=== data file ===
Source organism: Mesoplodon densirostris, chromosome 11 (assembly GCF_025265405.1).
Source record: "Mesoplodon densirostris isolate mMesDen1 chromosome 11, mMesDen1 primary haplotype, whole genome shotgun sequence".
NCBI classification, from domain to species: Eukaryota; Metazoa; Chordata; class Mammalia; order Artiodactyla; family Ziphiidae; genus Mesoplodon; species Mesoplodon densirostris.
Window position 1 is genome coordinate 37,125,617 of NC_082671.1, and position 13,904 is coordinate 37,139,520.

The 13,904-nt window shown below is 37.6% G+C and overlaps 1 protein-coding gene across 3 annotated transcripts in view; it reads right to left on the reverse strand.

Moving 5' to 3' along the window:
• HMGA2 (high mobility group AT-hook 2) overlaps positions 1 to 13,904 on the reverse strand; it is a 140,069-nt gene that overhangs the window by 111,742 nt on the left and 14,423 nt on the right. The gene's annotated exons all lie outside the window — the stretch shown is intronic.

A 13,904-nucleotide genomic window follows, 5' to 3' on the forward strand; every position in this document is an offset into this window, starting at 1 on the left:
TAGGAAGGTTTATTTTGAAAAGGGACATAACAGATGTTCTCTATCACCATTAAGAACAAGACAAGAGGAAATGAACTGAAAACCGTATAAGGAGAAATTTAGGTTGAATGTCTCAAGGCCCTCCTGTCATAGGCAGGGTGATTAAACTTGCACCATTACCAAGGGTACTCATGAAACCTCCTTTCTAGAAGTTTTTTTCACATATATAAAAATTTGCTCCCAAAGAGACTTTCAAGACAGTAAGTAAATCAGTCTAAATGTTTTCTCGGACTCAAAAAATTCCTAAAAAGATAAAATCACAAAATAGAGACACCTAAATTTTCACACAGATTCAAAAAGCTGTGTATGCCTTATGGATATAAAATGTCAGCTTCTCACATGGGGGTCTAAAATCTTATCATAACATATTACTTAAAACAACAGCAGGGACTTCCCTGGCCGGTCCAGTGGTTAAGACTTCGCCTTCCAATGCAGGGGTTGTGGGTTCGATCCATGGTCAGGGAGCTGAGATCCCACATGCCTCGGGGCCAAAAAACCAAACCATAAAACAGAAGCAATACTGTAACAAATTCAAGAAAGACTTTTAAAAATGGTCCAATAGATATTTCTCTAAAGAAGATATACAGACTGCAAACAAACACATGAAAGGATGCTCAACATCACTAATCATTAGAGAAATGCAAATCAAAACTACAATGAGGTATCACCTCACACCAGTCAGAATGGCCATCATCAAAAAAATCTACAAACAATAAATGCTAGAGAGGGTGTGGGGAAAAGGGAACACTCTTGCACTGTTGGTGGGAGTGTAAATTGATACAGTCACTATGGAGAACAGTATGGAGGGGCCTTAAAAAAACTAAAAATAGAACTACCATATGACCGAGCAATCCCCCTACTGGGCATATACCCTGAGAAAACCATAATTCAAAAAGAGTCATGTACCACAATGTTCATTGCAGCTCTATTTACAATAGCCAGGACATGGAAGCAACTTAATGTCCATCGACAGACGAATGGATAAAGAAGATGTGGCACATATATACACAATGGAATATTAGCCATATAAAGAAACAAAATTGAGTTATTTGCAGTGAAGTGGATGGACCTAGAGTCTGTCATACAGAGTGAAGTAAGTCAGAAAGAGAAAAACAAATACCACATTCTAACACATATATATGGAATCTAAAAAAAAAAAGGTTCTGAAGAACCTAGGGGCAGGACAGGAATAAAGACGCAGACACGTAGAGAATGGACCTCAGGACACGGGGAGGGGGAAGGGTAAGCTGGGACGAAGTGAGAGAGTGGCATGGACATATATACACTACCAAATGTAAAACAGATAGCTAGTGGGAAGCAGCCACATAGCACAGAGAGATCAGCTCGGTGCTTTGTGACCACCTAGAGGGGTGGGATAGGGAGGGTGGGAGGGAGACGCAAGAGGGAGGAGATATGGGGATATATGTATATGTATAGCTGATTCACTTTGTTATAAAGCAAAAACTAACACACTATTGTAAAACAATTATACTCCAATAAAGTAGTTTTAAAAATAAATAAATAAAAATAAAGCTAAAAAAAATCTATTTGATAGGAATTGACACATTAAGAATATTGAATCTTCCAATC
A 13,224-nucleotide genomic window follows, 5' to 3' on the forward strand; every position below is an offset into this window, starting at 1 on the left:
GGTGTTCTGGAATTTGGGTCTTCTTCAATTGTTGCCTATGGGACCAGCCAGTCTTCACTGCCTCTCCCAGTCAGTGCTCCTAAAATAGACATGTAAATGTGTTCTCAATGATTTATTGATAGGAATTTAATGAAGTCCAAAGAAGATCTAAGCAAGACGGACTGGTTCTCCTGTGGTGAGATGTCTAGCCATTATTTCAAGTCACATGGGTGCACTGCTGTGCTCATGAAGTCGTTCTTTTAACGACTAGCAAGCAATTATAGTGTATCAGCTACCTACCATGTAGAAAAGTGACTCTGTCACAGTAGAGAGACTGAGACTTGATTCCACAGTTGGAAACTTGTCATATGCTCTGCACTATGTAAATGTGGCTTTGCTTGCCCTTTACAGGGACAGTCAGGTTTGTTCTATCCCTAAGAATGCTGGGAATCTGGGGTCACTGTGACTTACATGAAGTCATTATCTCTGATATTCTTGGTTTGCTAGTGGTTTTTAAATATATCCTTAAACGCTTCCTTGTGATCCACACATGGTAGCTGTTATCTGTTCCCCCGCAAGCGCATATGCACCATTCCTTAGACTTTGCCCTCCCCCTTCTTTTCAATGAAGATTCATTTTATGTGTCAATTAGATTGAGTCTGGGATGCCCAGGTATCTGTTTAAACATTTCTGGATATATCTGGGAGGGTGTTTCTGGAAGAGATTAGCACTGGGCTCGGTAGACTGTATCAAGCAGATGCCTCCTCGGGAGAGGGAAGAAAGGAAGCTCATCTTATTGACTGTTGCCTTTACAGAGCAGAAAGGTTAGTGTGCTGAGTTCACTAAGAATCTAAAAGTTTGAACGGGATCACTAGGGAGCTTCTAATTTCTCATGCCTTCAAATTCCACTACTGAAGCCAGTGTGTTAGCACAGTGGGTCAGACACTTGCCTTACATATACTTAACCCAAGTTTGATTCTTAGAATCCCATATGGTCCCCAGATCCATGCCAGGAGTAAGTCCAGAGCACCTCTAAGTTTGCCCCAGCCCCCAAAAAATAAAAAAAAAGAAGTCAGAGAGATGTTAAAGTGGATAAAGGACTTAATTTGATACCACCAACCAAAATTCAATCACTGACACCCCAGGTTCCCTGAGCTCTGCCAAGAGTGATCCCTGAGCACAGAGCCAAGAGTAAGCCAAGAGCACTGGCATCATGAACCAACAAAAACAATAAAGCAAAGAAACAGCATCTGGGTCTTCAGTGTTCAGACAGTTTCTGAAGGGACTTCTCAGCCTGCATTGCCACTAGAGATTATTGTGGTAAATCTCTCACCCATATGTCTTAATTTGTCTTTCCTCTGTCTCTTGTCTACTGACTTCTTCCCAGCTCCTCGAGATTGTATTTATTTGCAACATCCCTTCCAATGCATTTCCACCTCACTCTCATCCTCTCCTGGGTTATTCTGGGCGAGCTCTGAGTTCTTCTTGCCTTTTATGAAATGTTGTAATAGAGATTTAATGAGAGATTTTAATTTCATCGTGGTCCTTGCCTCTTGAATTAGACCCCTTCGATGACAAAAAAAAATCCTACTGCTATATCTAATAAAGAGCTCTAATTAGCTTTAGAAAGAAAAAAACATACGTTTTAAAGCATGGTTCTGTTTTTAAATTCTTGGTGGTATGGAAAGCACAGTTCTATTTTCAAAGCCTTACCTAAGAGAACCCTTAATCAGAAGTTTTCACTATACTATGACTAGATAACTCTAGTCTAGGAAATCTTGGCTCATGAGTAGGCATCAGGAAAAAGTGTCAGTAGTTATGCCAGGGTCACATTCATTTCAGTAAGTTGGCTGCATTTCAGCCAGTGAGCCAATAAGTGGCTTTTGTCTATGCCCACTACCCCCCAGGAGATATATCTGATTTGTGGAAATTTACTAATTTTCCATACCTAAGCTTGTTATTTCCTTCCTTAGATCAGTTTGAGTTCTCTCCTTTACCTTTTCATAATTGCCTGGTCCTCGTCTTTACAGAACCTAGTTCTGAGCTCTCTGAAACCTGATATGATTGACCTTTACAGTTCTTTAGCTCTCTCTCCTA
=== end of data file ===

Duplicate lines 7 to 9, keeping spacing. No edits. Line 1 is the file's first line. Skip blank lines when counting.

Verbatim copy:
• HMGA2 (high mobility group AT-hook 2) overlaps positions 1 to 13,904 on the reverse strand; it is a 140,069-nt gene that overhangs the window by 111,742 nt on the left and 14,423 nt on the right. The gene's annotated exons all lie outside the window — the stretch shown is intronic.

A 13,904-nucleotide genomic window follows, 5' to 3' on the forward strand; every position in this document is an offset into this window, starting at 1 on the left:
TAGGAAGGTTTATTTTGAAAAGGGACATAACAGATGTTCTCTATCACCATTAAGAACAAGACAAGAGGAAATGAACTGAAAACCGTATAAGGAGAAATTTAGGTTGAATGTCTCAAGGCCCTCCTGTCATAGGCAGGGTGATTAAACTTGCACCATTACCAAGGGTACTCATGAAACCTCCTTTCTAGAAGTTTTTTTCACATATATAAAAATTTGCTCCCAAAGAGACTTTCAAGACAGTAAGTAAATCAGTCTAAATGTTTTCTCGGACTCAAAAAATTCCTAAAAAGATAAAATCACAAAATAGAGACACCTAAATTTTCACACAGATTCAAAAAGCTGTGTATGCCTTATGGATATAAAATGTCAGCTTCTCACATGGGGGTCTAAAATCTTATCATAACATATTACTTAAAACAACAGCAGGGACTTCCCTGGCCGGTCCAGTGGTTAAGACTTCGCCTTCCAATGCAGGGGTTGTGGGTTCGATCCATGGTCAGGGAGCTGAGATCCCACATGCCTCGGGGCCAAAAAACCAAACCATAAAACAGAAGCAATACTGTAACAAATTCAAGAAAGACTTTTAAAAATGGTCCAATAGATATTTCTCTAAAGAAGATATACAGACTGCAAACAAACACATGAAAGGATGCTCAACATCACTAATCATTAGAGAAATGCAAATCAAAACTACAATGAGGTATCACCTCACACCAGTCAGAATGGCCATCATCAAAAAAATCTACAAACAATAAATGCTAGAGAGGGTGTGGGGAAAAGGGAACACTCTTGCACTGTTGGTGGGAGTGTAAATTGATACAGTCACTATGGAGAACAGTATGGAGGGGCCTTAAAAAAACTAAAAATAGAACTACCATATGACCGAGCAATCCCCCTACTGGGCATATACCCTGAGAAAACCATAATTCAAAAAGAGTCATGTACCACAATGTTCATTGCAGCTCTATTTACAATAGCCAGGACATGGAAGCAACTTAATGTCCATCGACAGACGAATGGATAAAGAAGATGTGGCACATATATACACAATGGAATATTAGCCATATAAAGAAACAAAATTGAGTTATTTGCAGTGAAGTGGATGGACCTAGAGTCTGTCATACAGAGTGAAGTAAGTCAGAAAGAGAAAAACAAATACCACATTCTAACACATATATATGGAATCTAAAAAAAAAAAGGTTCTGAAGAACCTAGGGGCAGGACAGGAATAAAGACGCAGACACGTAGAGAATGGACCTCAGGACACGGGGAGGGGGAAGGGTAAGCTGGGACGAAGTGAGAGAGTGGCATGGACATATATACACTACCAAATGTAAAACAGATAGCTAGTGGGAAGCAGCCACATAGCACAGAGAGATCAGCTCGGTGCTTTGTGACCACCTAGAGGGGTGGGATAGGGAGGGTGGGAGGGAGACGCAAGAGGGAGGAGATATGGGGATATATGTATATGTATAGCTGATTCACTTTGTTATAAAGCAAAAACTAACACACTATTGTAAAACAATTATACTCCAATAAAGTAGTTTTAAAAATAAATAAATAAAAATAAAGCTAAAAAAAATCTATTTGATAGGAATTGACACATTAAGAATATTGAATCTTCCAATC